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Spain has one of the "highest" filling levels in Europe in its gas storage, according to Enagás

The filling of the underground gas storage is 73.

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Spain has one of the "highest" filling levels in Europe in its gas storage, according to Enagás

The filling of the underground gas storage is 73.2% and that of the LNG tanks reaches 84%


Spain has one of the "highest" filling levels in Europe of its natural gas storage for the next winter campaign and in the face of the threat of a possible supply cut from Russia, according to the CEO of Enagás, Arturo Gonzalo Aizpiri.

In a conference with analysts to present the group's strategic plan for the 2022-2023 period, Gonzalo stressed that Spain is complying "very quickly and effectively" with the gas storage filling schedule set by the European Union, which estimates a target of 80% for next October.

Thus, he stated that the current level of filling of underground storage in Spain is 73.2%, ahead of the 71% marked for August, while the liquefied natural gas (LNG) tanks of the country's plants are already in 84%, its highest level in the last five summers.

In addition, he added that 26 more ships are scheduled to arrive this July, which will add an additional 26 terawatt hours (TWh) of gas to the supply that arrives by tube from Algeria through Medgaz.

"Underground storage in Spain is key to approaching these times that Europe has ahead of us in the coming months with great serenity," he said.

At a press conference to present the group's new strategic plan for the 2022-2030 period, Gonzalo insisted that Spain "is fulfilling its storage obligations like an outstanding student."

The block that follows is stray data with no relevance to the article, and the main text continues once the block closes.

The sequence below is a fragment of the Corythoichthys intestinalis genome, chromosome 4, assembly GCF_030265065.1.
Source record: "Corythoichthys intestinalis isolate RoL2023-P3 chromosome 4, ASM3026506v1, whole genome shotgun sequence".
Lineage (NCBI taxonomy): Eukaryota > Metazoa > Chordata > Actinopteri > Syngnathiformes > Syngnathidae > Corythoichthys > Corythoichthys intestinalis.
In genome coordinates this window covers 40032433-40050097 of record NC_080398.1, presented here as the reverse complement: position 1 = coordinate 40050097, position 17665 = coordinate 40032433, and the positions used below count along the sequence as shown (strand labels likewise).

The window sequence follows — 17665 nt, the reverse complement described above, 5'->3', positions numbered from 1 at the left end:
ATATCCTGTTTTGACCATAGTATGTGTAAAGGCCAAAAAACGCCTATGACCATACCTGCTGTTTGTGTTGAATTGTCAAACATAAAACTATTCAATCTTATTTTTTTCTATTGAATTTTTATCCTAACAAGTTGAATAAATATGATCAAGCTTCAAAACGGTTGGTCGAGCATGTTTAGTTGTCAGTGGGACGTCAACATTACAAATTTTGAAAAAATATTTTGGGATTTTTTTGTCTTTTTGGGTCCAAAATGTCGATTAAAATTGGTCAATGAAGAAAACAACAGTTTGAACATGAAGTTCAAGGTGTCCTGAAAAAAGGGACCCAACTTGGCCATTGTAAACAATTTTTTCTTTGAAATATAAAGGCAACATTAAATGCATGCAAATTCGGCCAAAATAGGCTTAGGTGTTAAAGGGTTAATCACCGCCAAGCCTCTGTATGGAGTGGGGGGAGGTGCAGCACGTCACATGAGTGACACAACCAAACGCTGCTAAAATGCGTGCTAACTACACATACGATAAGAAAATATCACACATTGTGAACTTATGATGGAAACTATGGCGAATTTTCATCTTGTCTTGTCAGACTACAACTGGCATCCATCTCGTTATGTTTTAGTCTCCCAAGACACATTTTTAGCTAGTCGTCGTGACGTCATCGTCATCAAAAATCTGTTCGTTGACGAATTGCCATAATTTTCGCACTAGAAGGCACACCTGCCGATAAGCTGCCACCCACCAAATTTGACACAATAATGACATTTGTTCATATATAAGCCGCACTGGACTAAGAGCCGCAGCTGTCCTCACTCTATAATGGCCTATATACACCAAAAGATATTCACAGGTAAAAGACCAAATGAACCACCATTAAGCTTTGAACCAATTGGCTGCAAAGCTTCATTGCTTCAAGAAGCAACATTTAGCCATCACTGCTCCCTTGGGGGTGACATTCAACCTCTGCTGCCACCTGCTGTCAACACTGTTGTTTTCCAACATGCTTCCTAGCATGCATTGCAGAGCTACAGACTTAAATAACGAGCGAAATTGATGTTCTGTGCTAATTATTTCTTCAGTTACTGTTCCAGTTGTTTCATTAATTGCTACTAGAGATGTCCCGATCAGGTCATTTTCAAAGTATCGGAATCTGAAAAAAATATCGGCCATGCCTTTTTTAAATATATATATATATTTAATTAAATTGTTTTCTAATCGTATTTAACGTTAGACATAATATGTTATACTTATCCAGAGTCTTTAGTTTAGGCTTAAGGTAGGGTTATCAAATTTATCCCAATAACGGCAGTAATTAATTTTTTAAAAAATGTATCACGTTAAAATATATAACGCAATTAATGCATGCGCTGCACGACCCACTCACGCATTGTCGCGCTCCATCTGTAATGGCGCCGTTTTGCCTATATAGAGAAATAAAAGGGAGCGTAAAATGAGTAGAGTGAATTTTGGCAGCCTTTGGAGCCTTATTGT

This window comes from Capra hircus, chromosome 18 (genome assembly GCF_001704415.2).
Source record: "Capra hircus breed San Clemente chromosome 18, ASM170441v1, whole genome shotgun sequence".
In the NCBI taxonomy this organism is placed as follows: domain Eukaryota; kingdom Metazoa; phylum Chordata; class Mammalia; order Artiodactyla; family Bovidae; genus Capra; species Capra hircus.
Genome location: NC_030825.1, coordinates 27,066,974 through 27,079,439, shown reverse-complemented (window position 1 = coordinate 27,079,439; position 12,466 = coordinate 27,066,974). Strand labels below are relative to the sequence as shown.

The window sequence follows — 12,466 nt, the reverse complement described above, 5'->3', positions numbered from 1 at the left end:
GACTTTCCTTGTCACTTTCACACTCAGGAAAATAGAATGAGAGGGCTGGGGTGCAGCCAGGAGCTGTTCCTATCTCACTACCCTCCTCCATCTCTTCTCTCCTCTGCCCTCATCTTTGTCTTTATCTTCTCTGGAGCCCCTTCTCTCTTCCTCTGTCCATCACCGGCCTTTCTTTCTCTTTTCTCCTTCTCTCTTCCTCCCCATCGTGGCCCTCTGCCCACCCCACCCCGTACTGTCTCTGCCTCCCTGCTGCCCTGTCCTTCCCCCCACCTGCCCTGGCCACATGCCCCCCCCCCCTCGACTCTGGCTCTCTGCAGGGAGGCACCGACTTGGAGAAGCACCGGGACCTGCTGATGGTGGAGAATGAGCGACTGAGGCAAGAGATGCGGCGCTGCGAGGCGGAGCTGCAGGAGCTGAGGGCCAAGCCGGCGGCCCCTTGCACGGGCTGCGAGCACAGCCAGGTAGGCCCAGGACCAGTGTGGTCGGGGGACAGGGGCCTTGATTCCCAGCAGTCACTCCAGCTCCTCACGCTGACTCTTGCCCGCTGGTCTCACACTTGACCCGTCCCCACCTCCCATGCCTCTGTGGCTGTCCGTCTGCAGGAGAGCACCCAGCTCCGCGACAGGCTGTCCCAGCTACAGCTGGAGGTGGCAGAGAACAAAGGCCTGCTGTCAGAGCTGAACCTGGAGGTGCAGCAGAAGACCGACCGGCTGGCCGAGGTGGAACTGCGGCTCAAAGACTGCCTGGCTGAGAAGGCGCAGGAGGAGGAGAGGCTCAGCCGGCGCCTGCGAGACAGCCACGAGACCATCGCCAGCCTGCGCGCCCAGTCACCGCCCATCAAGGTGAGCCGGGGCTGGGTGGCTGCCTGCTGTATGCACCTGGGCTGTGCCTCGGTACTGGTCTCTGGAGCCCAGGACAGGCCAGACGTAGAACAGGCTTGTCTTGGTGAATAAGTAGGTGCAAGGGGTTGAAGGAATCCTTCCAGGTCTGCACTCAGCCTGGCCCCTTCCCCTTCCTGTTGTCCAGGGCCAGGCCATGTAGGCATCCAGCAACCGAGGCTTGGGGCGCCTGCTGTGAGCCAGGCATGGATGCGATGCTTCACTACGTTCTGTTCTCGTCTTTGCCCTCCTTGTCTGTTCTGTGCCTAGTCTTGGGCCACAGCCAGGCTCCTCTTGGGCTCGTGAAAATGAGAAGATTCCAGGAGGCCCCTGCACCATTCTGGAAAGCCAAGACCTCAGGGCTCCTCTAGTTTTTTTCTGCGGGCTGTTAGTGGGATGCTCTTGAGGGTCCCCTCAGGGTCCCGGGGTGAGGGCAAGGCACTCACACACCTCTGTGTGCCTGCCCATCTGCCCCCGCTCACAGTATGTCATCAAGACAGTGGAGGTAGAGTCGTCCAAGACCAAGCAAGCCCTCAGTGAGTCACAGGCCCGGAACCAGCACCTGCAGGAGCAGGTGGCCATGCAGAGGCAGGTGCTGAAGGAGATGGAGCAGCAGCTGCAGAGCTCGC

Thus, he assured that, despite the fact that Europe "is in a really dramatic moment" in the face of Russia's threat to cut off its supply of natural gas, Spain "is not" and "nothing suggests a situation of shortage".

Despite this, he stated that Enagás is preparing all the contingency scenarios that may arise for next summer, "sharing our information at all times with the Government.

In this regard, he recalled the importance of Spain in terms of gas infrastructure, with an asset with "enormous strategic value" such as the six regasification plants in the country, a third of the capacity in the Old Continent, to "put make Europe available as much gas as possible".


Likewise, he did not hesitate to consider Spain "already an LNG hub" and pointed out the existing interest in the auctions of 'slots' for the unloading of ships in the LNG plants, with 'slots' already awarded for 15 years.

On the other hand, Gonzalo stressed the need to "create a trunk network of 'hydrogen pipelines'." "Having a centralized backbone infrastructure is the fastest, most efficient and most secure way," he added.

In this regard, Enagás contemplates in its plan the construction of new underground storage facilities, but also the possibility of adapting some of the existing ones for use with hydrogen.

In this sense, he gave the example of underground gas storage in Yela (Guadalajara), which with an adaptation cost of 200 million euros could store the equivalent of the development of underground infrastructures at a cost much higher than 1,000 million euros.